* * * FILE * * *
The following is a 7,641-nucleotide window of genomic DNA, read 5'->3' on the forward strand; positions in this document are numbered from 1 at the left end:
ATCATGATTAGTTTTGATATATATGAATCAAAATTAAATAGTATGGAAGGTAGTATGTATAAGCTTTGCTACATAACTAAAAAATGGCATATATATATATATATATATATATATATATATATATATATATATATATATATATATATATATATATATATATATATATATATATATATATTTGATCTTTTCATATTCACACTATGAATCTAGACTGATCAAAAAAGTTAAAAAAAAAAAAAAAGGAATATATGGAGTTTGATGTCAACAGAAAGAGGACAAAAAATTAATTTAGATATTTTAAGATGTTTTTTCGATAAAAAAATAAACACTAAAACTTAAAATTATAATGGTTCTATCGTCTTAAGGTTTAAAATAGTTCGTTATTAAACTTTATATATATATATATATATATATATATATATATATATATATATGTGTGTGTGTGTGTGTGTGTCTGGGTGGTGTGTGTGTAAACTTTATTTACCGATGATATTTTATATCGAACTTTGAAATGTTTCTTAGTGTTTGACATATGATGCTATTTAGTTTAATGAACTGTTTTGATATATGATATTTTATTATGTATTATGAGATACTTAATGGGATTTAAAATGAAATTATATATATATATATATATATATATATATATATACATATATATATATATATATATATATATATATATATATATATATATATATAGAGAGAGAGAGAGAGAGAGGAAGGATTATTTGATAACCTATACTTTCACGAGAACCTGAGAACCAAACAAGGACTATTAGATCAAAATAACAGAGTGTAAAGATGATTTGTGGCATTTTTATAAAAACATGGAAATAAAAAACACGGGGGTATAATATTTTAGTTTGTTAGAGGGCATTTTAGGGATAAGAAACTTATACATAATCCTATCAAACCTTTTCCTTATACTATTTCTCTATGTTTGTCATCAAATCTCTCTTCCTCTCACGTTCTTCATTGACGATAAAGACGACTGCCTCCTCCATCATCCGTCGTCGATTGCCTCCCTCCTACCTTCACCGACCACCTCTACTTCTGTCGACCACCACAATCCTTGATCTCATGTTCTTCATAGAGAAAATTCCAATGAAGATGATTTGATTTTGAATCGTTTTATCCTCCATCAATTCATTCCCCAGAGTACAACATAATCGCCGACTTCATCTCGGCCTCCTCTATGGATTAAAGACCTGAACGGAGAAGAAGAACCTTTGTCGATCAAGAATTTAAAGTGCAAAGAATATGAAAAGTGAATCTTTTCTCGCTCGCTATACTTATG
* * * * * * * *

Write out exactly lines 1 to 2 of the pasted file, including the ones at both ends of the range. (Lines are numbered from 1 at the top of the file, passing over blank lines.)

The following is a 7,641-nucleotide window of genomic DNA, read 5'->3' on the forward strand; positions in this document are numbered from 1 at the left end:
ATCATGATTAGTTTTGATATATATGAATCAAAATTAAATAGTATGGAAGGTAGTATGTATAAGCTTTGCTACATAACTAAAAAATGGCATATATATATATATATATATATATATATATATATATATATATATATATATATATATATATATATATATATATATATATATATATATATATTTGATCTTTTCATATTCACACTATGAATCTAGACTGATCAAAAAAGTTAAAAAAAAAAAAAAAGGAATATATGGAGTTTGATGTCAACAGAAAGAGGACAAAAAATTAATTTAGATATTTTAAGATGTTTTTTCGATAAAAAAATAAACACTAAAACTTAAAATTATAATGGTTCTATCGTCTTAAGGTTTAAAATAGTTCGTTATTAAACTTTATATATATATATATATATATATATATATATATATATATATATGTGTGTGTGTGTGTGTGTGTCTGGGTGGTGTGTGTGTAAACTTTATTTACCGATGATATTTTATATCGAACTTTGAAATGTTTCTTAGTGTTTGACATATGATGCTATTTAGTTTAATGAACTGTTTTGATATATGATATTTTATTATGTATTATGAGATACTTAATGGGATTTAAAATGAAATTATATATATATATATATATATATATATATATATACATATATATATATATATATATATATATATATATATATATATATATATATAGAGAGAGAGAGAGAGAGAGGAAGGATTATTTGATAACCTATACTTTCACGAGAACCTGAGAACCAAACAAGGACTATTAGATCAAAATAACAGAGTGTAAAGATGATTTGTGGCATTTTTATAAAAACATGGAAATAAAAAACACGGGGGTATAATATTTTAGTTTGTTAGAGGGCATTTTAGGGATAAGAAACTTATACATAATCCTATCAAACCTTTTCCTTATACTATTTCTCTATGTTTGTCATCAAATCTCTCTTCCTCTCACGTTCTTCATTGACGATAAAGACGACTGCCTCCTCCATCATCCGTCGTCGATTGCCTCCCTCCTACCTTCACCGACCACCTCTACTTCTGTCGACCACCACAATCCTTGATCTCATGTTCTTCATAGAGAAAATTCCAATGAAGATGATTTGATTTTGAATCGTTTTATCCTCCATCAATTCATTCCCCAGAGTACAACATAATCGCCGACTTCATCTCGGCCTCCTCTATGGATTAAAGACCTGAACGGAGAAGAAGAACCTTTGTCGATCAAGAATTTAAAGTGCAAAGAATATGAAAAGTGAATCTTTTCTCGCTCGCTATACTTATG